He is alive
After reading "Sackcloth and ashes" (Aug. 26) on the political death of Bill Clinton, I cannot help but wonder if Ms. Seu and I are living in the same universe. I, for one, can take no joy in his political death because he is not dead. This man remains popular with some two-thirds of the American public, and perhaps the only thing preventing his reelection is a Constitutional limit of two terms. And he is certainly not held at arm's length by the Democratic Party. They welcomed him like a god at their recent national convention ("Can't stop thinking about yesterday," same issue). - Daniel L. Black, Cleveland, Tenn.
Thank you for "Sackcloth and ashes." It helps put the Clinton scandals into proper spiritual perspective. Our focus on Mr. Clinton's need for accountability can easily blind us to our own culpability before God (personal or collective). Mr. Clinton's sins are horrifying and felonious, but they will be a lousy smoke screen before God if we refer to them to excuse our own lack of repentance. Our own sins should outrage us more than the president's. - Joel Mark Solliday, New Haven, Conn.
One of many
I was appalled by "Sackcloth and ashes." It describes Bill Clinton as being "brought down by a 24-year-old intern." Ms. Lewinsky was just one of several women who claim to have suffered at the hands of this man taking advantage of his position of power. And what about the babies whose brains have been sucked out through the infanticide called partial-birth abortion? Mr. Clinton twice vetoed a bill that would have ended that. I have neither malice nor a grudge toward Bill Clinton. I do, though, take great joy at his political death for our country's sake. - Bernard A. Stukenborg, Goodson, Mo.
Counting the days
I disagree that we cannot take satisfaction from the end of the political career of someone like President Clinton. I, for one, am counting the days to the end of his term. I would also like to know what "consequence of sin" Ms. Seu thinks Mr. Clinton has demonstrated to our children. He used his office to promote the homosexual agenda, continue the slaughter of the unborn, perform illicit sexual acts, and run perhaps the most scandal-ridden administration ever, and has so far escaped criminal punishment. The only example this president has shown our children is that people in positions of power are above the law. - Andrea Schumann, Moberly, Mo.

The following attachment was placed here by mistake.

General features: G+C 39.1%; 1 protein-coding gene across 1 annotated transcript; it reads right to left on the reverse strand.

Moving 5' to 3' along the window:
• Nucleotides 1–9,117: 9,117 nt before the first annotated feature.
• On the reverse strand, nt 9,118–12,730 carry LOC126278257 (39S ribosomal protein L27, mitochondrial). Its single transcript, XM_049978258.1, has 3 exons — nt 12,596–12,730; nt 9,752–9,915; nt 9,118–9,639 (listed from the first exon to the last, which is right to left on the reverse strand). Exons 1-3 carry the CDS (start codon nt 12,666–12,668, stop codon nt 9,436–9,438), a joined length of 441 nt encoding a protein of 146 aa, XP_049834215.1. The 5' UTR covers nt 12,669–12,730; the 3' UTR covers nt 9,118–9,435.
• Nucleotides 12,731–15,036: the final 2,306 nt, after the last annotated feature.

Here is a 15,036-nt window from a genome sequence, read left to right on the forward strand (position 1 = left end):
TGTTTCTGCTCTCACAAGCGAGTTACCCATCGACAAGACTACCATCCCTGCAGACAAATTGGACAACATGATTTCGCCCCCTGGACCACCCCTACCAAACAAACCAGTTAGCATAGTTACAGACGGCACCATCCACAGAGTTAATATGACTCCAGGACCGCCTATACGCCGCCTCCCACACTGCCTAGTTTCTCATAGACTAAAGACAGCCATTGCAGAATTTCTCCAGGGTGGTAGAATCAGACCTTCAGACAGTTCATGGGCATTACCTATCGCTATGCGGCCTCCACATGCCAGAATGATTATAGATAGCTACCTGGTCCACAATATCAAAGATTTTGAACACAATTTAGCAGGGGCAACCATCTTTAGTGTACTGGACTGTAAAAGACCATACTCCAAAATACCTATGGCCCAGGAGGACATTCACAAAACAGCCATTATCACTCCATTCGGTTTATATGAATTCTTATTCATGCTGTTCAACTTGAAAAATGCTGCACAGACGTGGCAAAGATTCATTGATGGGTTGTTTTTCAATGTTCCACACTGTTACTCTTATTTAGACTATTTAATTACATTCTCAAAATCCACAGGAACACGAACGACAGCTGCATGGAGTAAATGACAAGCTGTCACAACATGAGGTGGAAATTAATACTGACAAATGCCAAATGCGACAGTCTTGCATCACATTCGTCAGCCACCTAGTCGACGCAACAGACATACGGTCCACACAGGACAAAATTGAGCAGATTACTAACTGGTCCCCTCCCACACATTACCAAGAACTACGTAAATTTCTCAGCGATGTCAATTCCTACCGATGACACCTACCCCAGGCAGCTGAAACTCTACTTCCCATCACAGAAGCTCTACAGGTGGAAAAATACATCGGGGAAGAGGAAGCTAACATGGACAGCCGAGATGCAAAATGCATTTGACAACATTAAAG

While there may be grounds for being cautious about rendering pious sentence upon Mr. Clinton for his personal moral downfall, it is expedient, for the welfare of our nation, that the public chastise him for a multitude of governmental evils. - H. Eugene Eslinger, Green Bay, Wis.
Mr. Lieberman's self-imposed rules sound very much like those of the Pharisees who, if alive today, might have their own walking lane to the airport ("Lieberman lovefest," Aug. 26). - Larry Bradley, Houston, Texas
Here they are
In his excellent column on Sen. Joe Lieberman, Joel Belz asks where among professing Protestants and Catholics in public life are those with the discipline and diligence of their faith shown by the senator. May I propose that Protestants can point to S. Truett Cathy, founder of the Chick-fil-A restaurant chain, who keeps his stores closed on Sunday, and Catholics can point to Tom Monaghan, founder of Domino's Pizza, who is working hard to give to worthy causes all of his reported $1 billion fortune. - Marshall Fritz, Fresno, Calif.
"Lieberman lovefest" was an interesting observation on how affectionately the media has embraced Mr. Lieberman's practice of his faith. Why are we surprised? It has always been more palatable to unbelievers to work for salvation than to place faith in Jesus Christ alone for salvation. - Olivia Williams, Montgomery, Ala.